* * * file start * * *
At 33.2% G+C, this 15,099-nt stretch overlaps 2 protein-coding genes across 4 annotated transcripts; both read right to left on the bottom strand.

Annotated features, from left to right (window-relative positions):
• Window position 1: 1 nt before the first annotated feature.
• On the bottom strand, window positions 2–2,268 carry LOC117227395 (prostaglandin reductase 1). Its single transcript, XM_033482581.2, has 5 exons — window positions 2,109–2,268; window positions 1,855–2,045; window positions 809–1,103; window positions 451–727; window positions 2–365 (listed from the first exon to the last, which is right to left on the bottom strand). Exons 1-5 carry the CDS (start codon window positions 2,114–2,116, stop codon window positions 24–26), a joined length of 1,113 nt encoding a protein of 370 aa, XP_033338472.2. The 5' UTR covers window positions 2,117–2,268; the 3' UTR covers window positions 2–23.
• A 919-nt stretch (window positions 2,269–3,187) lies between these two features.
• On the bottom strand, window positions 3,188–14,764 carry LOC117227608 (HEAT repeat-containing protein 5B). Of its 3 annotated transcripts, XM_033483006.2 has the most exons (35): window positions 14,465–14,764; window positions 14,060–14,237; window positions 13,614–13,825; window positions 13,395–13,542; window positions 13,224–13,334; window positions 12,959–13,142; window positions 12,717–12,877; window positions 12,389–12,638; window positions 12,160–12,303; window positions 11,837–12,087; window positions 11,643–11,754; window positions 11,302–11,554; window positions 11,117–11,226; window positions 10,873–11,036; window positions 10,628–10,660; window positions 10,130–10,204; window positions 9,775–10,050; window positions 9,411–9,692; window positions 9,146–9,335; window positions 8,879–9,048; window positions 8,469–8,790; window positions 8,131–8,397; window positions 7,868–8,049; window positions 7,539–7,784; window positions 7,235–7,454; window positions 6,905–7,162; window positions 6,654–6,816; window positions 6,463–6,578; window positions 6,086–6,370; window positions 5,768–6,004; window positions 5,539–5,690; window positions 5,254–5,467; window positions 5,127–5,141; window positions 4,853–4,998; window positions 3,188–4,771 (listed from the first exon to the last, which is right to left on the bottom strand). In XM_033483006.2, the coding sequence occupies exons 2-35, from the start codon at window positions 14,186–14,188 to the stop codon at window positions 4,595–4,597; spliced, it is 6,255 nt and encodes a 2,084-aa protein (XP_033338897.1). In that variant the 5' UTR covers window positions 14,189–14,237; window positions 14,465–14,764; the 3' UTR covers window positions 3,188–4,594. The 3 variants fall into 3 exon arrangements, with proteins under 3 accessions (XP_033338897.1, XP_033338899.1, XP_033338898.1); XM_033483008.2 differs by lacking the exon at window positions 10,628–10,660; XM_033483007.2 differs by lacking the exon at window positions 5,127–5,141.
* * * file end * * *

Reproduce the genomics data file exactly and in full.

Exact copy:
At 33.2% G+C, this 15,099-nt stretch overlaps 2 protein-coding genes across 4 annotated transcripts; both read right to left on the bottom strand.

Annotated features, from left to right (window-relative positions):
• Window position 1: 1 nt before the first annotated feature.
• On the bottom strand, window positions 2–2,268 carry LOC117227395 (prostaglandin reductase 1). Its single transcript, XM_033482581.2, has 5 exons — window positions 2,109–2,268; window positions 1,855–2,045; window positions 809–1,103; window positions 451–727; window positions 2–365 (listed from the first exon to the last, which is right to left on the bottom strand). Exons 1-5 carry the CDS (start codon window positions 2,114–2,116, stop codon window positions 24–26), a joined length of 1,113 nt encoding a protein of 370 aa, XP_033338472.2. The 5' UTR covers window positions 2,117–2,268; the 3' UTR covers window positions 2–23.
• A 919-nt stretch (window positions 2,269–3,187) lies between these two features.
• On the bottom strand, window positions 3,188–14,764 carry LOC117227608 (HEAT repeat-containing protein 5B). Of its 3 annotated transcripts, XM_033483006.2 has the most exons (35): window positions 14,465–14,764; window positions 14,060–14,237; window positions 13,614–13,825; window positions 13,395–13,542; window positions 13,224–13,334; window positions 12,959–13,142; window positions 12,717–12,877; window positions 12,389–12,638; window positions 12,160–12,303; window positions 11,837–12,087; window positions 11,643–11,754; window positions 11,302–11,554; window positions 11,117–11,226; window positions 10,873–11,036; window positions 10,628–10,660; window positions 10,130–10,204; window positions 9,775–10,050; window positions 9,411–9,692; window positions 9,146–9,335; window positions 8,879–9,048; window positions 8,469–8,790; window positions 8,131–8,397; window positions 7,868–8,049; window positions 7,539–7,784; window positions 7,235–7,454; window positions 6,905–7,162; window positions 6,654–6,816; window positions 6,463–6,578; window positions 6,086–6,370; window positions 5,768–6,004; window positions 5,539–5,690; window positions 5,254–5,467; window positions 5,127–5,141; window positions 4,853–4,998; window positions 3,188–4,771 (listed from the first exon to the last, which is right to left on the bottom strand). In XM_033483006.2, the coding sequence occupies exons 2-35, from the start codon at window positions 14,186–14,188 to the stop codon at window positions 4,595–4,597; spliced, it is 6,255 nt and encodes a 2,084-aa protein (XP_033338897.1). In that variant the 5' UTR covers window positions 14,189–14,237; window positions 14,465–14,764; the 3' UTR covers window positions 3,188–4,594. The 3 variants fall into 3 exon arrangements, with proteins under 3 accessions (XP_033338897.1, XP_033338899.1, XP_033338898.1); XM_033483008.2 differs by lacking the exon at window positions 10,628–10,660; XM_033483007.2 differs by lacking the exon at window positions 5,127–5,141.